When World War II ended, the Army printed copies of the Talmud, a sacred collection of Jewish law and tradition, for Jews living in displaced persons camps in Europe.
Few complete sets of this 19-volume Talmud for Holocaust survivors remain. A volume from one of those sets is on display at the Chrysler Museum of Art and eventually will go on a national tour.
Despite the short supply of paper and ink, the Army published several hundred sets on a German printing press that had been used to print Nazi material.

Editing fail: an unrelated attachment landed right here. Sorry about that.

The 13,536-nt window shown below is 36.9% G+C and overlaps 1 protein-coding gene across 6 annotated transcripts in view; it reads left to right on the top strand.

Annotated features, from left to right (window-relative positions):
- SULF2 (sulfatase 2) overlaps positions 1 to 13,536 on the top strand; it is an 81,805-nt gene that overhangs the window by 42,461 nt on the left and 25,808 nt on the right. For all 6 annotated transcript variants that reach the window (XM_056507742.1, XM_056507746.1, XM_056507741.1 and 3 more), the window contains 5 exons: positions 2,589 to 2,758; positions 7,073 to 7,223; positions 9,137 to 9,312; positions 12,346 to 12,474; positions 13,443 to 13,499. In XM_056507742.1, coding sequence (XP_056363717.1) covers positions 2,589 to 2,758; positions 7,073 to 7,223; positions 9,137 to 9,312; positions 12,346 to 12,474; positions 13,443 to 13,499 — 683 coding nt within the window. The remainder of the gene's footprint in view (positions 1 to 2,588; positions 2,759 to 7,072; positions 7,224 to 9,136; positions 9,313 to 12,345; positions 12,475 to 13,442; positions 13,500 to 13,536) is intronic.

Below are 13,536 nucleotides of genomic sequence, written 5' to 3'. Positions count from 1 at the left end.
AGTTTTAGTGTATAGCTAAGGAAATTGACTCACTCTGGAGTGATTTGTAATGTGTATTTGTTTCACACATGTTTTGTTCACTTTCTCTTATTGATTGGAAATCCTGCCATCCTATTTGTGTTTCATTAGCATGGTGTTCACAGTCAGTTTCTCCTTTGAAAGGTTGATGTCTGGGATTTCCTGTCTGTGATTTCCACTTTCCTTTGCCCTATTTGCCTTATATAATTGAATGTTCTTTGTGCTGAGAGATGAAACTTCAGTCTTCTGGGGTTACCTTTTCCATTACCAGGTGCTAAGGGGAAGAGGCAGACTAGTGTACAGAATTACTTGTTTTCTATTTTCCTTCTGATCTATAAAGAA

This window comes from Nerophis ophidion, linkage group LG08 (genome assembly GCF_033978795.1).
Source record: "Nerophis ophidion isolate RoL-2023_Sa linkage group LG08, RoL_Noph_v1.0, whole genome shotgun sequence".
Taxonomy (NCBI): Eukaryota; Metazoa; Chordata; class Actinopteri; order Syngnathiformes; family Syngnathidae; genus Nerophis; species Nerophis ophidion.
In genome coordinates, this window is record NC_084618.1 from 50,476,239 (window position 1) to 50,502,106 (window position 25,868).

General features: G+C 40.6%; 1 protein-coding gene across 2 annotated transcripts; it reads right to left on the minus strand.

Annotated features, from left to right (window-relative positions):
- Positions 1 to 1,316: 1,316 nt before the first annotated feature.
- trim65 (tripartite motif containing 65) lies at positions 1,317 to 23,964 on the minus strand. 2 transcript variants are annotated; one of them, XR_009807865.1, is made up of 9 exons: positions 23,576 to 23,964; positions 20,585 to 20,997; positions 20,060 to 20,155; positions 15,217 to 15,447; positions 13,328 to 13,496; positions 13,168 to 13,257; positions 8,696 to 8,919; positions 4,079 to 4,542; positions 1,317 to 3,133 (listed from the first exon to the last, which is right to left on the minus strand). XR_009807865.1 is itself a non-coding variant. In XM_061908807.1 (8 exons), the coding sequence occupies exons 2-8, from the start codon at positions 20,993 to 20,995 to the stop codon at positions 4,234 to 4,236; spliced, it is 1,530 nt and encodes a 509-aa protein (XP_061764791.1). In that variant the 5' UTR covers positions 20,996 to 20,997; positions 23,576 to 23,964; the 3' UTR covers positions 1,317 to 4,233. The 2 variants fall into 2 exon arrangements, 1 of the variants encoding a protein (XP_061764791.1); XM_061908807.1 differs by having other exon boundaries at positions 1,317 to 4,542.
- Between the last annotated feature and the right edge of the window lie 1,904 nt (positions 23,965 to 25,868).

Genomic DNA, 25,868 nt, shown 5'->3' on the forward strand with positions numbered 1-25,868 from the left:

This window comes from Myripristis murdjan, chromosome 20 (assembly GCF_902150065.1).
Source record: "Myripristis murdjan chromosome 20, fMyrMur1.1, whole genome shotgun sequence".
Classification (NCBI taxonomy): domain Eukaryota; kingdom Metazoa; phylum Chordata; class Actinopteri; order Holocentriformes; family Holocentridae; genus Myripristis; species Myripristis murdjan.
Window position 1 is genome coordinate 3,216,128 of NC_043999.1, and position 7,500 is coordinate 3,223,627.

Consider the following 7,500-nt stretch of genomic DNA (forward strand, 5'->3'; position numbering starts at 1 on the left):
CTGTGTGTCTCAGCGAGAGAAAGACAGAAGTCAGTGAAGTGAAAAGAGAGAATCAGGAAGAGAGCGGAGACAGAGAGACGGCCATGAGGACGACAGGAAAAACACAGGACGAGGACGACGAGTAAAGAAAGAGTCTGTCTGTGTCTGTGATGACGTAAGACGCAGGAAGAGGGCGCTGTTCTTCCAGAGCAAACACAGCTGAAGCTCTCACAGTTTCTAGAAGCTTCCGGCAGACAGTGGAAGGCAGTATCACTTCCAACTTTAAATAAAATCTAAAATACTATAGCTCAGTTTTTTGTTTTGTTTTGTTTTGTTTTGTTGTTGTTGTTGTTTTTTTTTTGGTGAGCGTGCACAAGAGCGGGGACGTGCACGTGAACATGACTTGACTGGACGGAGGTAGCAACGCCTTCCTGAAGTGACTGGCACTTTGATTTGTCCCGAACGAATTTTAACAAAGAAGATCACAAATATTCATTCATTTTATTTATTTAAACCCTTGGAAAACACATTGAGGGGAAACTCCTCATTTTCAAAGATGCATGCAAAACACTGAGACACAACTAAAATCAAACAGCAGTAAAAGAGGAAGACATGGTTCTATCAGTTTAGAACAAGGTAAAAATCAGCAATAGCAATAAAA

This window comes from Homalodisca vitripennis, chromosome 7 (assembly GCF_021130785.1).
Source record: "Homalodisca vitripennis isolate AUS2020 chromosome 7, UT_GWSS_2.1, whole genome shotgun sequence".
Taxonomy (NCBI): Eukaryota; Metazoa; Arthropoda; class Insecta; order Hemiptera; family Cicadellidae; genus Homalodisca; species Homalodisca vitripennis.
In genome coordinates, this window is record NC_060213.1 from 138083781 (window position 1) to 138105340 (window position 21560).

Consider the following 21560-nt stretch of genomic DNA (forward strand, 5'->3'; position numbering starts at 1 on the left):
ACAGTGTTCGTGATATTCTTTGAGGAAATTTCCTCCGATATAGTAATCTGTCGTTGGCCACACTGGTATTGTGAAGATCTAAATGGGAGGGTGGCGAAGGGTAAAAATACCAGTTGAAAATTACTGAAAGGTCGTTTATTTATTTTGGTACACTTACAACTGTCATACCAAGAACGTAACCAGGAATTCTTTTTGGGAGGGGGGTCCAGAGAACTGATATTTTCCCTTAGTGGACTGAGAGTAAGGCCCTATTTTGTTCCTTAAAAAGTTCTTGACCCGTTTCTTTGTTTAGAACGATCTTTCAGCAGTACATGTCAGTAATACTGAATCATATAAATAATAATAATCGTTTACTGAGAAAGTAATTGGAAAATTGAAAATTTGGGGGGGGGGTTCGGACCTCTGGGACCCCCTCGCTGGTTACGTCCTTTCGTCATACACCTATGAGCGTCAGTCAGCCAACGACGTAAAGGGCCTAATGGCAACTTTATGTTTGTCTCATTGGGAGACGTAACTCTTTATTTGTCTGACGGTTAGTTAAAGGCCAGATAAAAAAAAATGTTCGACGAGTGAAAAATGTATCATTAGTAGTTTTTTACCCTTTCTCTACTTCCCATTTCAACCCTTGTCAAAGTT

The Talmud is printed in Hebrew; the title page of each volume bears a dedication in English that reads in part: "This special edition of the Talmud, published in the very land where, but a short time ago, everything Jewish and of Jewish inspiration was anathema, will remain a symbol of the indestructibility of the Torah."